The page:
Friday, February 27, 2015

Section 6 should clarify meaning of 'Going abroad for the purpose of employment'


As per section 6(1)(c) of the Income-tax Act, 1961 ('the Act')an individual is said to be resident in India in any previous year, if he was in India for a period or periods amounting in all to 365 days or more in four years immediately preceding that year and is in India for a period or periods amounting in all to sixty days or more in that year.

However, in view of the Explanation (a) to section 6(1)(c), an Individual leaving India, for the purposes of employment during the previous year, shall be treated as resident in India only if he is in India for 182 days or more during the previous year.

In other words, restriction of short stay of 60 days or more is not applicable to an Individual, leaving India for the purposes of employment during the previous year.

II. Interpretational issue:

Unfortunately, the term leaving India for the purposes of employment is subjective and prone to multiple interpretations, as can be seen from the recent litigations on the subject matter.

In the ever-changing process of globalization, the number of individuals seeking employment abroad has increased, we also have a fast increasing class of entrepreneurs'/ artists/ sportsmen etc. who work/perform abroad while keeping their base/roots in India. Accordingly, all these aspiring Indians travel frequently outside India and are facing difficulties before the I-T authorities while deciding their residential status, which is very crucial for deciding tax implications of their global income.

III. Representative judicial views:

For the purpose of Explanation (a) the individual need not be an unemployed person who leaves India for employment outside India. The fact that person was already an employee at the time of leaving India was neither material not relevant [British Gas India P. Ltd. In re, [2006] 155 Taxman 326 (AAR – New Delhi)

Going abroad for purpose of employment (assessee, a world known professional golfer, pursued vocation of sportsman) also means going abroad to take up employment or any avocation which takes in self-employment like business or profession[ACIT vs. Jyotinder Singh Randhawa [2014] 46 taxmann.com 10 (Delhi)]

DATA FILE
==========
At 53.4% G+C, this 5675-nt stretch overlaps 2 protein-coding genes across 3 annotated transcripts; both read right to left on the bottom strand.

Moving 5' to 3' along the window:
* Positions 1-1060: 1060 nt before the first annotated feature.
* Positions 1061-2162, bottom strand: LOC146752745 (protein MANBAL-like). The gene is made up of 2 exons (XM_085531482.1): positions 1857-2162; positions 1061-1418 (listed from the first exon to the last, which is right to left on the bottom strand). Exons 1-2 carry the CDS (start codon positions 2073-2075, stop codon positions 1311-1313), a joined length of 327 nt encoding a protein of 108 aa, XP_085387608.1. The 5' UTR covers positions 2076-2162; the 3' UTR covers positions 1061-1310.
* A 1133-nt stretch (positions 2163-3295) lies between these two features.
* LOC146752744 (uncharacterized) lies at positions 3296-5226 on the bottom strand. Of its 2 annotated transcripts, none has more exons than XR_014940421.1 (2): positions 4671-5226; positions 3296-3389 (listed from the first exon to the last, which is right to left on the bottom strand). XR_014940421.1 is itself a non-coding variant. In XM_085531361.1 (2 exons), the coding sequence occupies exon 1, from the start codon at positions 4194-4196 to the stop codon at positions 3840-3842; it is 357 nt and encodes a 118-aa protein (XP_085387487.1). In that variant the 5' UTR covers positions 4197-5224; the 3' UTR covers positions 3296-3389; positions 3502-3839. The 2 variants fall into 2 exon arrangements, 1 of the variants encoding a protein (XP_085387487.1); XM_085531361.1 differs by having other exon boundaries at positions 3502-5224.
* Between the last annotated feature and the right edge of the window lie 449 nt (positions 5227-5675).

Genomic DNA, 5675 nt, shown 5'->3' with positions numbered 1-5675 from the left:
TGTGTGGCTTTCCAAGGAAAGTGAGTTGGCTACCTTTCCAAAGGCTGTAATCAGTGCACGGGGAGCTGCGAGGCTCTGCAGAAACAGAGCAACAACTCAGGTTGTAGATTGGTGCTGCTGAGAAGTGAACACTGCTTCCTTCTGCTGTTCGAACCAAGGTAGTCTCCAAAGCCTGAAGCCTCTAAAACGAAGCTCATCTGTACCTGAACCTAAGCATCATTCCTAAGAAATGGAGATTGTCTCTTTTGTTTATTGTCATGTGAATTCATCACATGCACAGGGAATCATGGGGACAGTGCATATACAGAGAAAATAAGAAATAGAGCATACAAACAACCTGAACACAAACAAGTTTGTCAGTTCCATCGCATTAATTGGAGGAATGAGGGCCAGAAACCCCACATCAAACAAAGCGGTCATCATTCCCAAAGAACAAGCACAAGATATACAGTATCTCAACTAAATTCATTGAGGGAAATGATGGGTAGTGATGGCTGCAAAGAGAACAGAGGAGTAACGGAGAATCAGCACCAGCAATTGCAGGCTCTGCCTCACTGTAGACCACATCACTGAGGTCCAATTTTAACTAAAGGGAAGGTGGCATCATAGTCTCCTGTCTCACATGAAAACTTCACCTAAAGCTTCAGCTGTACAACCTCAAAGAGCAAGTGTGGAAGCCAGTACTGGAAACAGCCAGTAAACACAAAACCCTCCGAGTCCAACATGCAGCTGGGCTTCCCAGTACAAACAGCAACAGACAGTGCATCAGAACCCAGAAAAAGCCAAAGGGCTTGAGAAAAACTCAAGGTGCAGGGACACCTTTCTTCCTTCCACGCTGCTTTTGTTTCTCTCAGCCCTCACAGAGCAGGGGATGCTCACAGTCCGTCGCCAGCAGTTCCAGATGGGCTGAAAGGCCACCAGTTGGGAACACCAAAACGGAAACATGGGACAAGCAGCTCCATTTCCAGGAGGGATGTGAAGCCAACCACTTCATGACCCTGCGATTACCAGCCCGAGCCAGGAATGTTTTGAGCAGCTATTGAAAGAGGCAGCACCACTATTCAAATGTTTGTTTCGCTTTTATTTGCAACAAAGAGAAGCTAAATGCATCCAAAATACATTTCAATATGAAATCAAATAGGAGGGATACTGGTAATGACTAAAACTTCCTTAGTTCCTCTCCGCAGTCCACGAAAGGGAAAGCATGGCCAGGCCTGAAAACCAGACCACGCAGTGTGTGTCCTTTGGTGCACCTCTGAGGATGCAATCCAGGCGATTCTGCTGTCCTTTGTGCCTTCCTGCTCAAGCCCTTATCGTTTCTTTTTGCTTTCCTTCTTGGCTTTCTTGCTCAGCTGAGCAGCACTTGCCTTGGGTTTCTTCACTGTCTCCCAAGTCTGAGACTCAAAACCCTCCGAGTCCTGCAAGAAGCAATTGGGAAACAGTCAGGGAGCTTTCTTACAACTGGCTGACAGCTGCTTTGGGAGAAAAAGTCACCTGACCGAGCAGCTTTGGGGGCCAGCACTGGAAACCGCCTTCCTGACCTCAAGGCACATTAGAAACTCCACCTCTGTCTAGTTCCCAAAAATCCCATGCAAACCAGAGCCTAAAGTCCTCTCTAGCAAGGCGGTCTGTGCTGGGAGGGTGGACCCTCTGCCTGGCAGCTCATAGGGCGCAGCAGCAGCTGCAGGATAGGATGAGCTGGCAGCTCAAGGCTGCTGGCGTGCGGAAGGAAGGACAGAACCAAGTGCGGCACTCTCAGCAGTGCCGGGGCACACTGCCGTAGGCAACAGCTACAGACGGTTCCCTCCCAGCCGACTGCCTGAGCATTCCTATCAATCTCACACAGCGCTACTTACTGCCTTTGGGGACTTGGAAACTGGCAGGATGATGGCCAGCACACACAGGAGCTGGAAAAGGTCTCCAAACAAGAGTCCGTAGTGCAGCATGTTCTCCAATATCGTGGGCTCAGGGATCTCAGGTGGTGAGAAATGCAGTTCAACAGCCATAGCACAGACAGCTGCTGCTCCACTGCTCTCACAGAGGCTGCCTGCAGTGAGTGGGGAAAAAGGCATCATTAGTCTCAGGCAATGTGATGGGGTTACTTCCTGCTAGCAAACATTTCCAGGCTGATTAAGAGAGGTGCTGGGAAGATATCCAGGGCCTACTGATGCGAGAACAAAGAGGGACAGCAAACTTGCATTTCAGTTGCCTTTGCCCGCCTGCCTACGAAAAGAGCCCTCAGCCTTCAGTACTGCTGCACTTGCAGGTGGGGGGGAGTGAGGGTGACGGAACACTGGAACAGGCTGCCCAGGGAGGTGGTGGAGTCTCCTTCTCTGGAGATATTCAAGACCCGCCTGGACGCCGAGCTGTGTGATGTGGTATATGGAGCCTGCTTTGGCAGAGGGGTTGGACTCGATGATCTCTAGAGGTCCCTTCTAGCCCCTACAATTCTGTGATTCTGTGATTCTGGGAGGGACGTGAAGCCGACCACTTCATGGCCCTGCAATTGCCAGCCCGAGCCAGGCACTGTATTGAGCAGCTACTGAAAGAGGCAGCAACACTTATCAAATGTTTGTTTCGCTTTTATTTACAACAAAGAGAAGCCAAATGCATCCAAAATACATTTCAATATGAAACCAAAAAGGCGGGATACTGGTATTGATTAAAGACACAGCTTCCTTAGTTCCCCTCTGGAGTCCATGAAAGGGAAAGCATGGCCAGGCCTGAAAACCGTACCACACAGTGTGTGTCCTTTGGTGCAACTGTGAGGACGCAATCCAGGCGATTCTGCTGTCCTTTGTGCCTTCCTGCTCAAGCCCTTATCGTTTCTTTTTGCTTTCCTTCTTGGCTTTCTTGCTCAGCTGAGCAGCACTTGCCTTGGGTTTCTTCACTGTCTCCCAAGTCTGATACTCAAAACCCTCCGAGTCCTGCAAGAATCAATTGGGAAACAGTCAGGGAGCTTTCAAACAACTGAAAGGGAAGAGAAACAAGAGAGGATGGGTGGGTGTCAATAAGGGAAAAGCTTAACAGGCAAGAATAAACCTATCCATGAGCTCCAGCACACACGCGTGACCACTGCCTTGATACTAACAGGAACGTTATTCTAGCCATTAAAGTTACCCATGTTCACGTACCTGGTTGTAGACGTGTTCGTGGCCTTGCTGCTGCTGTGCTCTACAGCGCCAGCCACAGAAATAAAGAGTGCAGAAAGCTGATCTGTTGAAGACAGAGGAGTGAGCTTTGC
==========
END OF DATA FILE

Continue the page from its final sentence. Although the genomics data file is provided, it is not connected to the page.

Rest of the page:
For the purpose of determining the residential status in India under Sec. 6, going abroad for purposes of 'employment' includes self-employment to determine residential status under I-T Act. It is not necessary to establish employer-employee relationship to prove travelling abroad [K. Sambasiva Rao v. ITO, [2014] 42 taxmann.com 115 (Hyd. - Trib.)]

While deciding as above, CBDT circular No. 346 Dated 30-06-1982 was referred to wherein the words "employed or engaged in other avocations outside India" are used to explain the term 'leaving India for the purposes of employment'.

Further, on the aspect of whether an individual needs to be stationed abroad on permanent/semi-permanent basis for availing of the benefit of the relevant provision (benefit of 182 day test), the ITAT, Hyd. (supra) prevented revenue from applying new tests of domicile/permanent home under section 6(1) of the Act. As noted by the Tribunal, the only relevant test for determining residential status of individuals in India is their physical presence in India for the stipulated number of days and visit and stay abroad should not be for other purposes other than business (business VISA) such as a tourist or for medical treatment or for studies, etc..

However, contrary to above, Hon'ble ITAT, Mumbai in the case of ITO vs. K. Y. Patel 33 ITD 714, held that the meaning of the term 'leaving' should not only be physical one but also with the intention of staying abroad on a permanent or semi-permanent basis. It is only a temporary or permanent posting outside India which could fall in the purview of such a phrase and any stay abroad in connection with one's employment in India could not be treated as equivalent of employment outside India.

IV. Legislative intent behind the explanation (a) to section 6(1)(c):

Firstly, the amendment by way of explanation (a) to section 6(1)(c) was made by the Finance Act, 1982with a view to avoid hardship in the case of Indian citizens who are employed or engaged in other avocations outside India. [CBDT Circular No. 346 dated 30.06.1982] The words "employed or engaged in other avocations outside India "used by CBDT in circular No. 346 (supra) clearly indicate that the test of residence envisaged in Clause (a) of Explanation to Section 6(1) was not limited only to Indian citizens going out on contract of service as salaried employees but also to Indian citizens who go out of India and are engaged in other avocations i.e.,other than as salaried employees.

V. Logical interpretation:

In view of the clarification by CBDT and majority judicial views on the interpretation of the term leaving for the purposes of employment,the reasonable and logical conclusion is employment includes self-employment. The only relevant test for determining residential status of individuals in India is their physical presence in India for the stipulated number of days andvisit and stay abroad should not be for other purposes other than employment/ business.

VI. Expectations from the budget:

To put the controversy at rest and to avoid the futile litigation, a clarificatory amendment below the explanation (a) in the following manner is welcome:

"For the removal doubts, it is hereby declared that, employment outside India shall include self employment of such nature as may be prescribed"

It should be left to CBDT to precisely define the nature and extent of self-employment which is eligible for Explanation (a) to section 6(1)(c) having regard to the nature of business/profession of various class of assessees' such as entrepreneurs'/artists/sportsmen etc. and after due consideration of various judicial principles as above.
Post a Comment